Driving Subaru’s iconic performance sedan on my regular city work commutes for five days was both frustrating and, at times, torturous.

Why? Because this is a vehicle that wants to be driven — hard — and I’m certain that if my blue Boxer could’ve turned human for a few seconds, he’d have punched my lights out for being such a granny shifting, soft throttler.

And while I did have some fun alone time on one of my quiet test roads, there was no real opportunity to truly appreciate its precise handling and the masterful Subaru symmetrical all-wheel-drive system that has made the WRX one of the most respected, affordable performance sedans on the planet.

My tester’s 2.0-litre twin-scroll turbocharged engine, which made 268 horsepower and 258 lb-ft of torque, provided a gratifying growl through its quad-tipped, high-performance exhaust pipes each time it was ignited and it repeatedly pushed me back into my seat as I worked its delightful six-speed manual transmission up through the first few gears.

On my one long-ish highway trek, the WRX performed admirably in all situations, whether making a quick lane change, passing on an incline, or just cruising along as its 235/45 R17 94W Dunlop SP Sport Maxx RT tires gripped the pavement.


A family hauler? Yes.

If you’re not 20-something anymore and you’re doing that family thing, there are plenty of comforts inside the WRX that make it not only a cool, comfortable daily commuter, but also a great family-of-four hauler that’d be more than up to the task of a long summer road trip.

We didn’t do that (the road trip), but I did make a jaunt to New Glasgow last weekend to pick up my kids who were delivered there from Cape Breton by their grandparents who kidnapped them for a week.

On the way back to Dartmouth the kids seemed to appreciate the room they had in the rear, with one even commenting on how high they sat and how cushiony the seats were.

Seated back there, I, at 5-11, had decent knee room and loads of head room.

The rear door openings are not that wide, so larger folks might have to perform a few special moves on the way in; the assist handles helped on the way out.

Yes, your grandma will probably take you out of her will if you put her back there for any amount of time.

She may do the same if you sit her up front in the well-bolstered passenger seat as you drove the WRX the way it was meant to be driven.


Driver focused cockpit

The cockpit of the WRX is driver focused. I liked the look and feel of the three-spoke, flat-bottomed steering wheel; it was leather wrapped with red stitching, had tilt and telescopic movement, and easy-to-work controls for audio, cruise and vehicle information/settings. I liked the location of the vehicle info/settings buttons on the rear, lower left side of the wheel; they were simple to reach and work with my fingers.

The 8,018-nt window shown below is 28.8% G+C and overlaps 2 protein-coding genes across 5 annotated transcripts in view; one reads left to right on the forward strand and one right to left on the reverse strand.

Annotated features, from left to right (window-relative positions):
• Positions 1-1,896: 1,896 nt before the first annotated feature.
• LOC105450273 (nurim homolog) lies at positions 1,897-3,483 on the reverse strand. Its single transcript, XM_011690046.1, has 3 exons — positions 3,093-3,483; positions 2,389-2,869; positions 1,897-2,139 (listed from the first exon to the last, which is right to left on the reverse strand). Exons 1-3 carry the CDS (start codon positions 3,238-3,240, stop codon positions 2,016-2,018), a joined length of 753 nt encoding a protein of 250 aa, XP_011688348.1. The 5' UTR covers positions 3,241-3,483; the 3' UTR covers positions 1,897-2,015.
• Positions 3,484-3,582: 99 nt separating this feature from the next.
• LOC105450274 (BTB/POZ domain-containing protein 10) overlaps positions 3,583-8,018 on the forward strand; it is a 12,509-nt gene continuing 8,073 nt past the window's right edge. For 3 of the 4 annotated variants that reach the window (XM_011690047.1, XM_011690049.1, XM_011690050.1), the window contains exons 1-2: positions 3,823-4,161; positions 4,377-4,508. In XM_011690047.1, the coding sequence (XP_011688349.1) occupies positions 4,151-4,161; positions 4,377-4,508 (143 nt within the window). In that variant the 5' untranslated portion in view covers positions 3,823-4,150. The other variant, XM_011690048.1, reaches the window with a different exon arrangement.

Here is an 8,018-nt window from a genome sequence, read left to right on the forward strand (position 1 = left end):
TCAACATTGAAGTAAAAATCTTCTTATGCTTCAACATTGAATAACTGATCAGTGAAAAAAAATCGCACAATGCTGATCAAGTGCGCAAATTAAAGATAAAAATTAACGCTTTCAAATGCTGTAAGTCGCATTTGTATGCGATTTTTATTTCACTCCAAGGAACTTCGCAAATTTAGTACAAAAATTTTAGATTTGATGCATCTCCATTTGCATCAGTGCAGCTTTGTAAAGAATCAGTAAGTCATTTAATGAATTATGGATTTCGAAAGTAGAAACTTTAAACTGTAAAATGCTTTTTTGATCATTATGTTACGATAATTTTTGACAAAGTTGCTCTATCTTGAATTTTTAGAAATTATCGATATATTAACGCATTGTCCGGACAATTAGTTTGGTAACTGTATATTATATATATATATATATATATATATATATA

The ‘impact-absorbing’ driver’s foot rest, the clutch, collapsible brake pedal and gas pedal were all covered in aluminum alloy, while the gauges ahead were simple to read and easy on the eyes at night, assuming you liked red, because that’s all you got, save for the small digital displays between the tach and speedo.

The six-speed manual shifter was fun and easy to work; below it and beside me on the centre console was the hand brake and two more cupholders and the control buttons for the front seat heaters.

The small armrest bin could fit my camera and it hosted a USB and Aux. port and one of the two 12V power sources. The centre stack was as simple as they come in terms of looks; its 6.2-inch colour, multi-function touch screen display was the focal point, while the three large dials for climate control sat above an open cubby that I made good use of with things like my wallet, iPhone and other small stuff.

At the top of the stack in the middle of the dash was a smaller LCD screen for vehicle information like climate, fuel economy (we averaged 9.2 litres/100km), a digital clock and more; it was covered by a long brow that helped keep glare from the sun at bay, especially when its sunroof shade was open. The dash and doors were covered in soft-touch black plastics while other plastic trims (with a carbon fibre look) split the dash.

Visibility was good all around and was helped up front by large a-pillar spotter windows; the rear-view camera was a big help, too, as was the rear/side vehicle detection system. Unlike the rear, entry and exit to the front was a simple task thanks to wider-opening doors.

Trunk volume was at 340 litres, which would swallow up a couple of large suitcases and two or three carry-ons.


Appeals to many ages

On the whole, my week with the WRX really wasn’t that frustrating. Like I said earlier, the car was probably more annoyed with its driver. The WRX is a hot-looking, crazy-fun ride with a proven track record for safety and reliability.

It’s one of those sedans that can appeal to many ages, from this 40-something-year-old down to 16 year olds, and can be used for serious weekend rally-car competition (some may choose the STI version for these outings!) or as a roomy, all-weather daily driver for a family of four. Or both.

The specs

2016 Subaru WRX w/Sport Package

  • Engine: 2.0L twin-scroll turbocharged, four-cylinder Subaru Boxer w/direct injection; 268 horsepower @ 5,600 rpm; 258 lb-ft of torque @ 2,000-5,200 rpm
  • Transmission: six-speed manual
  • Drivetrain: Subaru symmetrical full-time all-wheel drive; viscous-coupling limited-slip centre differential
  • Rated fuel economy: 11.3 / 8.4 city/highway litres/100km (realized 9.2 combined); premium fuel
  • Other features: windshield wiper de-icer, driver’s knee airbag, satellite radio, 8-way power driver’s seat, performance-tuned suspension, low-profile spoiler, side moulding, functional hood scoop, and more
  • Price as tested: $32,275